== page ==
The first generation Maruti Suzuki Alto K10 was loved for its punchy powertrain. But when Maruti decided to base the second-gen on the Alto 800, the K10’s future was questionable.
But Maruti Suzuki knows a thing or two about what will appeal to the Indian consumer – and the end result was a car with better cabin space and ergonomics. The willing powertrain remained the same, but an automated manual transmission was added. But can an AMT box exploit the true potential of the K10 engine?
In one word, that answer is, yes! If you aren’t used to AMT boxes, shifts will feel jerky initially. But once you learn to start backing off from the throttle when you want a gear change, it’s all smooth sailing from there. The Alto K10 feels fairly refined under standard driving conditions, and the convenience of an automatic gearbox on our ever-crowded roads simply cannot be ignored. Although, the jerky gear changes do let it down.
Put your foot hard down, and the AMT gearbox will drop more than a couple of gears to give you the acceleration you demand. The tiny Alto K10 still has the potential to plaster a silly grin on your face on occasion. The air conditioning compressor is cut out under hard acceleration to ensure that all of the 67bhp of max power and 90Nm of peak torque are being used to power the wheels.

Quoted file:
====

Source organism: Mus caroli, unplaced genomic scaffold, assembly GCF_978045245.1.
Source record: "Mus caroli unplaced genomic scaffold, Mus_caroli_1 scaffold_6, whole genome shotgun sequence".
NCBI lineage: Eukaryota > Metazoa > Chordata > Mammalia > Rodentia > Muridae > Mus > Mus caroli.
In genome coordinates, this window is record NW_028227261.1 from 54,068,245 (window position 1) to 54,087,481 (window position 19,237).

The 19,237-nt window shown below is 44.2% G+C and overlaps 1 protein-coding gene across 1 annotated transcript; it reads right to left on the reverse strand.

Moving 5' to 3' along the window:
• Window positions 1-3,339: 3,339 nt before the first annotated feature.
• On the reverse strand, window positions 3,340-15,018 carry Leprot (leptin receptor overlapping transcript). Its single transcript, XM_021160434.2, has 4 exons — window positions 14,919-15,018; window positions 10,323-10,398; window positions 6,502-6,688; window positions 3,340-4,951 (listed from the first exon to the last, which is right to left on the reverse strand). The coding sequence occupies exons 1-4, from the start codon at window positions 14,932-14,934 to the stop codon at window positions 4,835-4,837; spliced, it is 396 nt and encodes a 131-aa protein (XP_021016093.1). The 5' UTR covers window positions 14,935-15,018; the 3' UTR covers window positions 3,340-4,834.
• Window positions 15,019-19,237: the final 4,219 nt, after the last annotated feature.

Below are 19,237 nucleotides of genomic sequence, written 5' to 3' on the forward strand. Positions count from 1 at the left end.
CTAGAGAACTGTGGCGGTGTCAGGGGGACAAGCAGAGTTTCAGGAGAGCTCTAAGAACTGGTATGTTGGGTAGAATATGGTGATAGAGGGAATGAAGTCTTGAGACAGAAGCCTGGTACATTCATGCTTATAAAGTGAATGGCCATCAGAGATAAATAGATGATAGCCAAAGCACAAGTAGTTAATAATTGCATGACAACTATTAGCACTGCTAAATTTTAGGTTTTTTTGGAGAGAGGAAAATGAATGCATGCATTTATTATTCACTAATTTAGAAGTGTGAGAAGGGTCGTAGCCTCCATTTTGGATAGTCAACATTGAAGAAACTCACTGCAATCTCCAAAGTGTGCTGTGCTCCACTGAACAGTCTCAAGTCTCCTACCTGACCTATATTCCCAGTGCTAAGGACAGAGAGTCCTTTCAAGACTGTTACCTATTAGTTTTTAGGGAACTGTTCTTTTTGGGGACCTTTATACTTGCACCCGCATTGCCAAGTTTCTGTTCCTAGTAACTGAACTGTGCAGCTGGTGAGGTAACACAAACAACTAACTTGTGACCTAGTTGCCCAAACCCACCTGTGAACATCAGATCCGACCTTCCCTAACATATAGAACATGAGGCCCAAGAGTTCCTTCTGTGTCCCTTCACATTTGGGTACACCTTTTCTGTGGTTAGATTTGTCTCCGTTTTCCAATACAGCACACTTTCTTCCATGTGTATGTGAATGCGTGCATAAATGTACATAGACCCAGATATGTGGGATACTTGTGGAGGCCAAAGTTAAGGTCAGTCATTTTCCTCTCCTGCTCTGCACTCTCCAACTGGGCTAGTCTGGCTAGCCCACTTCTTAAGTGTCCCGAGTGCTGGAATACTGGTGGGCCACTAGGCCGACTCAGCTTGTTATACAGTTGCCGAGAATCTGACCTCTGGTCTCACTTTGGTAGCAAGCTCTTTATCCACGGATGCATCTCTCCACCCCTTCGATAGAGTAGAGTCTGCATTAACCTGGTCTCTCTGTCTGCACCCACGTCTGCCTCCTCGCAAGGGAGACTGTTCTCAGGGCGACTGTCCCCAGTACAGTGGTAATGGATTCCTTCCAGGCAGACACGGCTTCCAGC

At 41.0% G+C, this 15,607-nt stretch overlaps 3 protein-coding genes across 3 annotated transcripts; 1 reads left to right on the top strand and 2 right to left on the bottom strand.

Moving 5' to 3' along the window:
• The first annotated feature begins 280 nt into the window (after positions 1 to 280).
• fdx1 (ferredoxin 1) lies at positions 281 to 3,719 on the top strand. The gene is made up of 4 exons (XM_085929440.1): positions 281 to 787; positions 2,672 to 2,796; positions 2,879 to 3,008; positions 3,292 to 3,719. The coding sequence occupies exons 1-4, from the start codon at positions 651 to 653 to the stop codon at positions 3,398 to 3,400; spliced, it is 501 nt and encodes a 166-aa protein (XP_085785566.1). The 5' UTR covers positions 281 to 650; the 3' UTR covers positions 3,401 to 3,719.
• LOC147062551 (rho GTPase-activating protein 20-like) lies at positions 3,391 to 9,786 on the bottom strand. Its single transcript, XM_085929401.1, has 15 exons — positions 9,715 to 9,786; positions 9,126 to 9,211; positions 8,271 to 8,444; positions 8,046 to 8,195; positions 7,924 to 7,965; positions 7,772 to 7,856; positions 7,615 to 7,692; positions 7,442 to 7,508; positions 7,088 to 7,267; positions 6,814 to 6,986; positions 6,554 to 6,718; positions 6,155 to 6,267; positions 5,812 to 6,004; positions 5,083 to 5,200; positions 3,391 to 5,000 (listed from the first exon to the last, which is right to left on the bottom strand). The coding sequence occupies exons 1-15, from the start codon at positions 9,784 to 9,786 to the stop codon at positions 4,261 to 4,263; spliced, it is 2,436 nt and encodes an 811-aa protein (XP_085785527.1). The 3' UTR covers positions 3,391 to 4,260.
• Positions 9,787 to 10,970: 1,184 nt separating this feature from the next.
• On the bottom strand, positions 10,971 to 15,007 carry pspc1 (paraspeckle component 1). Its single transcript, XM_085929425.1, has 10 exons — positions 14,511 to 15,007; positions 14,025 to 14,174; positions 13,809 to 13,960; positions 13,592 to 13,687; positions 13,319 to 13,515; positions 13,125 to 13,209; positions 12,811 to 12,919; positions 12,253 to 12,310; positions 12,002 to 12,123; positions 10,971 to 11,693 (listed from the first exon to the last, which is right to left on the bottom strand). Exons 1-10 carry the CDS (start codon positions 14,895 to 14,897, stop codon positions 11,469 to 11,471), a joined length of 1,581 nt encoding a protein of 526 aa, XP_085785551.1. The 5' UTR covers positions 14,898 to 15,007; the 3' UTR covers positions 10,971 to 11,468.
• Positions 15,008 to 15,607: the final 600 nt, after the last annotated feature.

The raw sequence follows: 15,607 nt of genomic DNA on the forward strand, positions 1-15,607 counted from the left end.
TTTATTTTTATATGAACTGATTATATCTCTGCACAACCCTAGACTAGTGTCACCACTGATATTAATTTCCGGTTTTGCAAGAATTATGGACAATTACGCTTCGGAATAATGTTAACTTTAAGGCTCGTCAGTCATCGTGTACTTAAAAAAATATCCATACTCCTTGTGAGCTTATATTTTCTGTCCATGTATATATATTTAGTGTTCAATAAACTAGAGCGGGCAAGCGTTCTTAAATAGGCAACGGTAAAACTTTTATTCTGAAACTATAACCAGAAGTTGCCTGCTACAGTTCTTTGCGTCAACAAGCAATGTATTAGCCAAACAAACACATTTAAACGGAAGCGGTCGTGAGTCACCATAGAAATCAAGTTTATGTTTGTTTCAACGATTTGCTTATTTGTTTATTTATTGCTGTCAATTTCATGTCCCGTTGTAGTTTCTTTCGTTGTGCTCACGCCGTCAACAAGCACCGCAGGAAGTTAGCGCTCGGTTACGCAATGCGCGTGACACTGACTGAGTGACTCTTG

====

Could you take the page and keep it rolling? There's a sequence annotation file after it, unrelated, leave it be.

Up shifts are good from the autobox under spirited driving, and the convenience of having the ability to shift manually is useful for those who prefer to feel a little more engaged from time-to-time. This also helps when you need that sudden surge of power for overtaking manoeuvres. Although you do want to plan ahead. Another aspect you may enjoy is the engine note, which almost delivers a nice sporty snarl from the willing engine.
Typical of electronic units, the power steering unit needs to have a lot more feedback – and this is what really lets the otherwise engaging driving experience down. On the inside, the Alto K10 comes decently equipped for a car in its segment – with a double-DIN stereo, front power windows, front power socket, and more.
But now it’s time to address the elephant in the room – the Alto K10’s design. Let’s be honest, it’s not the best looking car out there. The flat side profile combined with the tall front and rear ends leave a lot of room for improvement in terms of styling. The earlier model had a more planted stance, which went well with the car’s character. This new one sacrifices some of that for a more practical approach. And compared to more modern cars like the Renault Kwid, the Alto simply can’t keep up in terms of design, quality, and dynamics. The competition, it seems, may have finally caught up with the Alto…